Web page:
Barks said it was considered an operational closure and was not required by the Colorado Department of Health and Environment.
10:25 p.m. | State extends COVID-19 public health order
The Colorado Department of Public Health and Environment extended a state public health order to Oct. 1 and made some revisions regarding masking, school and hospital data reporting and more.
The summary of changes include:
- Community corrections programs and facilities are added to the list of entities that must require masking for unvaccinated or not fully vaccinated individuals.
- Reiterates that schools must report cases and outbreaks and comply with local and/or state public health requirements, as applicable, for case investigation and disease mitigation, including isolation and quarantine as clarified in accordance with existing law.
- CDPHE may require counties whose resident hospitalizations threaten to exceed 85% of hospital or hospital system capacity to report additional data and consult with CDPHE regarding disease mitigation strategies.
- Patient age and vaccination status is included as elements of hospital data reporting.
- Modified hospital ICU bed reporting requirements to differentiate between adult and pediatric beds.
- Added vaccination requirements for state contractors who enter state facilities.
The order goes into effect on Sept. 1 and expires on Oct. 1 unless amended, extended, rescinded or superseded in writing.
“We continue to monitor hospital capacity closely. Between the unvaccinated and those under 12 years of age, adding additional measures and data help us further evaluate. We continue to stress the importance of getting the safe and effective vaccine to help protect Coloradans from serious infection. We’ve also added vaccination requirements for state contractors who enter state facilities,” said Scott Bookman, COVID-19 Incident Commander. “We support and fully expect local communities to take additional steps to protect their communities given the variability of disease transmission and vaccination across the state.”
4:20 a.m. | Latest COVID-19 data
Here is Tuesday's COVID-19 data from the Colorado Department of Public Health and Environment:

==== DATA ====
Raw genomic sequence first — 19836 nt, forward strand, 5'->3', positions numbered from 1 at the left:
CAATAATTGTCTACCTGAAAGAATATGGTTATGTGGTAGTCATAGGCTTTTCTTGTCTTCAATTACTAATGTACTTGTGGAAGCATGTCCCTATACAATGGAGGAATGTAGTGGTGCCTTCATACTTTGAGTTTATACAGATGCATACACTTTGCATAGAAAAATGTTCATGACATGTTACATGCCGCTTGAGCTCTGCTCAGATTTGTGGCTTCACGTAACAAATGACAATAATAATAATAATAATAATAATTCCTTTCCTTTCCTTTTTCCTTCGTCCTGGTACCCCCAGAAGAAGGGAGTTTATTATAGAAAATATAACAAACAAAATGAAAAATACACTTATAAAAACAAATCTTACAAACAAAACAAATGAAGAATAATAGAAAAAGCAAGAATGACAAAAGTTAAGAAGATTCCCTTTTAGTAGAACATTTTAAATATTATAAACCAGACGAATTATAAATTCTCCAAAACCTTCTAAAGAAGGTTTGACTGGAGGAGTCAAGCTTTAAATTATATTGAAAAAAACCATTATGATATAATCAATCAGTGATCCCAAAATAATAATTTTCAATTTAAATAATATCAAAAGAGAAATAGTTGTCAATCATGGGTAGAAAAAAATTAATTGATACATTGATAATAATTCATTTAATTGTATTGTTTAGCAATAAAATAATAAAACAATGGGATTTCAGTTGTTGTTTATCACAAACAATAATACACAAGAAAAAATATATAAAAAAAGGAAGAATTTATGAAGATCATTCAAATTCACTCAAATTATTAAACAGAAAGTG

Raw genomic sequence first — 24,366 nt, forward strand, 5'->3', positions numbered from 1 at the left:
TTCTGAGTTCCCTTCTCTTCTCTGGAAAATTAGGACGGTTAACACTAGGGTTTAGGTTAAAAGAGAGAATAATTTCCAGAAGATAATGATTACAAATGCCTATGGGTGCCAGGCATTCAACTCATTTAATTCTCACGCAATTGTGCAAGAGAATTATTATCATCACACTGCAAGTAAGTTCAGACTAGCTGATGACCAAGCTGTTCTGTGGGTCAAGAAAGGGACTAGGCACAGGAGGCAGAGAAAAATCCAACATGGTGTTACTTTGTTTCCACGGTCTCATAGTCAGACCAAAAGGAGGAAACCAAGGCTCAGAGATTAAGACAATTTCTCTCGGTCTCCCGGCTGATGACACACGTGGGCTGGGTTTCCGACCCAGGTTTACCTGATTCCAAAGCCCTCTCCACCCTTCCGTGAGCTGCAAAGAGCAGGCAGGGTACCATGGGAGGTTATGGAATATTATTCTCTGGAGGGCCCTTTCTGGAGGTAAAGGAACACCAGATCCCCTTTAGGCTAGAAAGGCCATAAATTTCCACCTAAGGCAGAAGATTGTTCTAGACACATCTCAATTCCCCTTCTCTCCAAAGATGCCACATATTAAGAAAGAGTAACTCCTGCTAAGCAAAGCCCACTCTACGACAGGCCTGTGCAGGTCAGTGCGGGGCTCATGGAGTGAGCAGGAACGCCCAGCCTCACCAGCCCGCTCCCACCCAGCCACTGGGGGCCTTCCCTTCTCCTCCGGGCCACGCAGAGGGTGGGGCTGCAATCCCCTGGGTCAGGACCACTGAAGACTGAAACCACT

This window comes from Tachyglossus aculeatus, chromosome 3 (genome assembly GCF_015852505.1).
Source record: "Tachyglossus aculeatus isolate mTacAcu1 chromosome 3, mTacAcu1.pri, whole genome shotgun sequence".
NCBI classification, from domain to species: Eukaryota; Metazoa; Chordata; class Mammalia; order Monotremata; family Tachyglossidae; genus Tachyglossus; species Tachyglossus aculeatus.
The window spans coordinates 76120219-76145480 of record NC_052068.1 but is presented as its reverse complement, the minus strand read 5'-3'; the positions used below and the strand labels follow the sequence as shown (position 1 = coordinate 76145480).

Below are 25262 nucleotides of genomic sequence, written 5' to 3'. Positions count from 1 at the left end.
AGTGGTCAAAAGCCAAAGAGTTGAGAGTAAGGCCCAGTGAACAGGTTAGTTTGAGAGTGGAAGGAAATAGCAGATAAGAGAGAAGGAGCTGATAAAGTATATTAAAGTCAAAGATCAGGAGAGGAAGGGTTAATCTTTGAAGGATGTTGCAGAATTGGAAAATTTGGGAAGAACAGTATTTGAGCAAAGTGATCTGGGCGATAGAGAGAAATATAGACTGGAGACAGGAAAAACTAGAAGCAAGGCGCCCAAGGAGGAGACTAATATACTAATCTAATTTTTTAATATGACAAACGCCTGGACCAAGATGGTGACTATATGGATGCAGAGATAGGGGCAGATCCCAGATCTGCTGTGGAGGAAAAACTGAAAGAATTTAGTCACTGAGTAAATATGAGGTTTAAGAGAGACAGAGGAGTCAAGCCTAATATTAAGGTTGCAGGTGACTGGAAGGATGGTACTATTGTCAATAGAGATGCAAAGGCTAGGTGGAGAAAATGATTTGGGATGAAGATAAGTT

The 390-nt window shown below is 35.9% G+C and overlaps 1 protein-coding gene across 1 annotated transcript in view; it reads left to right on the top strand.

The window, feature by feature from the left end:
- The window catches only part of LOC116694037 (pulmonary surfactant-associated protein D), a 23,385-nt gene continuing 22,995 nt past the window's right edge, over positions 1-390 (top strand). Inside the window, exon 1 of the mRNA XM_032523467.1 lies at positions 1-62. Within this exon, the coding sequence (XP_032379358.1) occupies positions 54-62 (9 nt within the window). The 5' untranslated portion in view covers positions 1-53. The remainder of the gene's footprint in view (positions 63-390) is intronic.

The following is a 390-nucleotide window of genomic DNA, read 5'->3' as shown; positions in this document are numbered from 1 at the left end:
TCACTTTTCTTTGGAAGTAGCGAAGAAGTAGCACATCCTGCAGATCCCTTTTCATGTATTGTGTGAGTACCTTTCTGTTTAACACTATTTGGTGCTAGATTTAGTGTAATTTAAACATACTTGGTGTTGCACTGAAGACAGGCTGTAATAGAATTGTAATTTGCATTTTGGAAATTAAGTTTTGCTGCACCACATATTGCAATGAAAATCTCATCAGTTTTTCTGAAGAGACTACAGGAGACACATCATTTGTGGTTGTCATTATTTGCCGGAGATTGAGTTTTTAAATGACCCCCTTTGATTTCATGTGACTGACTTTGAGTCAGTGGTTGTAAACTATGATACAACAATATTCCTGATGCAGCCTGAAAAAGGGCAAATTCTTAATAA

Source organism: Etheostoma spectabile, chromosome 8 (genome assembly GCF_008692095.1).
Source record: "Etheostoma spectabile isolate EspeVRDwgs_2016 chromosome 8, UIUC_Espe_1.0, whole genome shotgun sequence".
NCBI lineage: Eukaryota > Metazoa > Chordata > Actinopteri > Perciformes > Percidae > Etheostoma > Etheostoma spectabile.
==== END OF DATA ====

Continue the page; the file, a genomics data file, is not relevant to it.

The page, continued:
615,878 cases (+2,148)
35,923 hospitalized (+320)
64 counties (+0)
3,463,789 people tested (+10,429)
10,166,330 test encounters (+49,364)
7,142 deaths among cases (+13)
7,430 deaths due to COVID-19 (+8)
5,770 outbreaks (+13)
The latest hospital data showed 902 beds in use by confirmed or suspected COVID-19 patients, 55 more than Monday. Colorado's seven-day average positivity rate was 6.22%. The state's goal is to remain below 5%.
As of Tuesday, 3,648,682 people had received at least one dose of the vaccine and 3,324,620 people have been fully vaccinated.
Colorado will start offering free, voluntary testing to all K-12 schools across the state to avoid disruptions to in-person learning as pediatric cases of the novel coronavirus continue to increase due to the highly transmissible delta variant.
During a virtual news conference late Tuesday morning, Dr. Rachel Herlihy, the state epidemiologist, said Colorado was seeing a “pretty rapid rise” in pediatric case rates, particularly among kids aged 6-17, as well as a “clear increase” in hospitalizations among children, though those numbers remain small when compared to the overwhelming number of hospitalizations among the adult population.
The goal of the new program, spearheaded by Sarah Hamma, the branch chief of the CDPHE’s COVID Community Testing and Vendor Partnerships division, will be to decrease spread within Colorado schools by identifying symptomatic and asymptomatic spread and minimize disruptions to in-person learning caused by transmission of the virus.
It will utilize weekly rapid antigen testing to proactively monitor COVID-19 cases and better prevent exposures and outbreaks across schools, and will be available to all students and staff regardless of vaccination status or presence of symptoms, Hamma said.
The program will allow school districts to test students and staff by either partnering with a state contractor to provide all services from registration to reporting, or by giving schools everything they need to conduct testing and reporting themselves.